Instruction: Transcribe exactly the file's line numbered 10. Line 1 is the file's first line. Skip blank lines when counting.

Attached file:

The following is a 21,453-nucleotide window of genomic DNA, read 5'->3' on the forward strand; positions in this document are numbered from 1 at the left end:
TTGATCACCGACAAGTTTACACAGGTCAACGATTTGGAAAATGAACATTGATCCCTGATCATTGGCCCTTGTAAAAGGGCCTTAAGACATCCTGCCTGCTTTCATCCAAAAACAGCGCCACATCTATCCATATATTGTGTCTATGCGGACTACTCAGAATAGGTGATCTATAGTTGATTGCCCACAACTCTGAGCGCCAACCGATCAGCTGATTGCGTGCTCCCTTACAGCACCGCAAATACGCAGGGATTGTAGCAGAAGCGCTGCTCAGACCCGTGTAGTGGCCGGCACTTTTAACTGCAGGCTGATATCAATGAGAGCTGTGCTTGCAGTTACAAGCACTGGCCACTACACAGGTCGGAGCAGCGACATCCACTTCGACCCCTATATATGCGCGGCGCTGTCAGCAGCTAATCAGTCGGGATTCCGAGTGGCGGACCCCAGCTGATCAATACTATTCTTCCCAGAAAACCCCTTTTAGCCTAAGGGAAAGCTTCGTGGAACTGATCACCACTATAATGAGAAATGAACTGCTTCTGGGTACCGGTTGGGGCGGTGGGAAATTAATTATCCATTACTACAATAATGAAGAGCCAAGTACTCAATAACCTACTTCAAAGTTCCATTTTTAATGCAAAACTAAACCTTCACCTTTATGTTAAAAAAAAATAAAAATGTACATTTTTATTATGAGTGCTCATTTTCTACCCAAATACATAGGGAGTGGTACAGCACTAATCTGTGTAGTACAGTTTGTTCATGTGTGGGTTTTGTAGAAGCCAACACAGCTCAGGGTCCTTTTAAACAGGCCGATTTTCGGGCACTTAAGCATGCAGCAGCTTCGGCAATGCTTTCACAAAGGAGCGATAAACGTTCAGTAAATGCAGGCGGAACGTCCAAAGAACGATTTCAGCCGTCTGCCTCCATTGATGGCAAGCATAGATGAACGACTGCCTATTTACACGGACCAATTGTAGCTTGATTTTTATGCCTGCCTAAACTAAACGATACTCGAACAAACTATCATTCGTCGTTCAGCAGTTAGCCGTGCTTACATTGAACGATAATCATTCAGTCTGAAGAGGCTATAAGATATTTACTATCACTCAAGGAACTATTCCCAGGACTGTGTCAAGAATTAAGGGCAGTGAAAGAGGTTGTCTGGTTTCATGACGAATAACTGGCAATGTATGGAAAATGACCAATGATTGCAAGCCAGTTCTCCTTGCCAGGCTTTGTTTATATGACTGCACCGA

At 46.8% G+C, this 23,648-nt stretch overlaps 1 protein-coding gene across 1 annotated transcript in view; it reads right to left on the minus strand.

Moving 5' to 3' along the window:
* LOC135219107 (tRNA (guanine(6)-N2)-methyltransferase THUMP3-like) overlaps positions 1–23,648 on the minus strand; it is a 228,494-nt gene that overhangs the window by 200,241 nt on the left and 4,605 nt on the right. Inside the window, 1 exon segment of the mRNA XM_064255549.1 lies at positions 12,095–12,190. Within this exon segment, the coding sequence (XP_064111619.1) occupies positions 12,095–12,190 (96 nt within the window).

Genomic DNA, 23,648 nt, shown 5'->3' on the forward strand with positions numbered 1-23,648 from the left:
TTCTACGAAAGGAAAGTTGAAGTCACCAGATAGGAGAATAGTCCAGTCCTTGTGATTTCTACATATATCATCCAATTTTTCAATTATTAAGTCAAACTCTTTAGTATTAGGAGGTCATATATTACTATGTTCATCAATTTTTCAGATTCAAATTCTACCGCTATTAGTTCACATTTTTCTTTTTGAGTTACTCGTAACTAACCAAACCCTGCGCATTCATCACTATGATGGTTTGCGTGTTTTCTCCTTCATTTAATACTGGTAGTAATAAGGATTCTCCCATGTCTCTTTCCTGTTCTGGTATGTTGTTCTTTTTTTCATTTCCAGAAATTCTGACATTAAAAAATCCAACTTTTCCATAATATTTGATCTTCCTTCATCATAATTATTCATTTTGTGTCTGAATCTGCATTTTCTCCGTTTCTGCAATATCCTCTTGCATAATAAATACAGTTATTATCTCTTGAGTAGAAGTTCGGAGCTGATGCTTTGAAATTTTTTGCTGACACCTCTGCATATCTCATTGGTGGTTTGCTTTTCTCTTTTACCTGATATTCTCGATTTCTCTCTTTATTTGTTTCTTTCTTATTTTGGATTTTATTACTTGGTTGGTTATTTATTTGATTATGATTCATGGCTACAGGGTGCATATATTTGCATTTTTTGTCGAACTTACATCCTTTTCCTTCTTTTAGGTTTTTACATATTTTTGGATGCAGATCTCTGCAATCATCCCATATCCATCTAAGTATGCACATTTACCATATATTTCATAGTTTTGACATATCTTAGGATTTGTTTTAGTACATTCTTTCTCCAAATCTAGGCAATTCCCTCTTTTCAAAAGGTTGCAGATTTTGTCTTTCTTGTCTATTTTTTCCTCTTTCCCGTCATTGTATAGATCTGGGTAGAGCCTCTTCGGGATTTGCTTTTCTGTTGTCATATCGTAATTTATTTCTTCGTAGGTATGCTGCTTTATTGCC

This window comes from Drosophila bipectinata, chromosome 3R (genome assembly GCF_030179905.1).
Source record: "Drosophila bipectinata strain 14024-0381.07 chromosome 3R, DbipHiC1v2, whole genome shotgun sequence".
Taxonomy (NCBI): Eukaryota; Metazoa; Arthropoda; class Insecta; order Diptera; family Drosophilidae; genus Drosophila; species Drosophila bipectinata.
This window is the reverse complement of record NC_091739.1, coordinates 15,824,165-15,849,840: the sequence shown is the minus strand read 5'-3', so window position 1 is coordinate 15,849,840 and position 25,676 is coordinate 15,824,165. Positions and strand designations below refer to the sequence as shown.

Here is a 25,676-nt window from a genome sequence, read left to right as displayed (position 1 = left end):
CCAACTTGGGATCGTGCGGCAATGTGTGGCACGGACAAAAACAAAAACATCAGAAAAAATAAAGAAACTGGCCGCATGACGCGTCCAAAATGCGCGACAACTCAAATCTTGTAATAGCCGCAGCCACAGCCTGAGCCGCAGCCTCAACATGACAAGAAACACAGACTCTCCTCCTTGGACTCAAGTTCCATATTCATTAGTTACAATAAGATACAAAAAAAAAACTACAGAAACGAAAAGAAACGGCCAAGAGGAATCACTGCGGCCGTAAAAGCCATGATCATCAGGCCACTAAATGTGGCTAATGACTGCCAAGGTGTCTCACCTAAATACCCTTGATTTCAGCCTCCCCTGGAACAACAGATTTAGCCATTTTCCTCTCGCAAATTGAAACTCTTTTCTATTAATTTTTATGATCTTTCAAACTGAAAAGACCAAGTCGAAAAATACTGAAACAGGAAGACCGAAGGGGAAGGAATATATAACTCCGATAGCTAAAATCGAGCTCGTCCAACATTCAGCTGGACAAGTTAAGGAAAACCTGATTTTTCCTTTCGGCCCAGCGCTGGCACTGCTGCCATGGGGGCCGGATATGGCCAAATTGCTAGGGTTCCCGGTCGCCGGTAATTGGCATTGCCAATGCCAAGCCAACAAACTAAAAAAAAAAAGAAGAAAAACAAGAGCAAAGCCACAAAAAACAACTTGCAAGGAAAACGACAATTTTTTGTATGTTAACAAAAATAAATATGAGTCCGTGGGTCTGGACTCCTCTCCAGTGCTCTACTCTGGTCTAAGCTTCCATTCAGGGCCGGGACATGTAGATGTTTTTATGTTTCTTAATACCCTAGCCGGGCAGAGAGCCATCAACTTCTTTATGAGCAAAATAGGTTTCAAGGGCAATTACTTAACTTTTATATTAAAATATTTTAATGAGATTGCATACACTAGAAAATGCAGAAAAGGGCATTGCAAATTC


Taxonomy (NCBI): Eukaryota; Metazoa; Arthropoda; class Insecta; order Diptera; family Drosophilidae; genus Drosophila; species Drosophila bipectinata.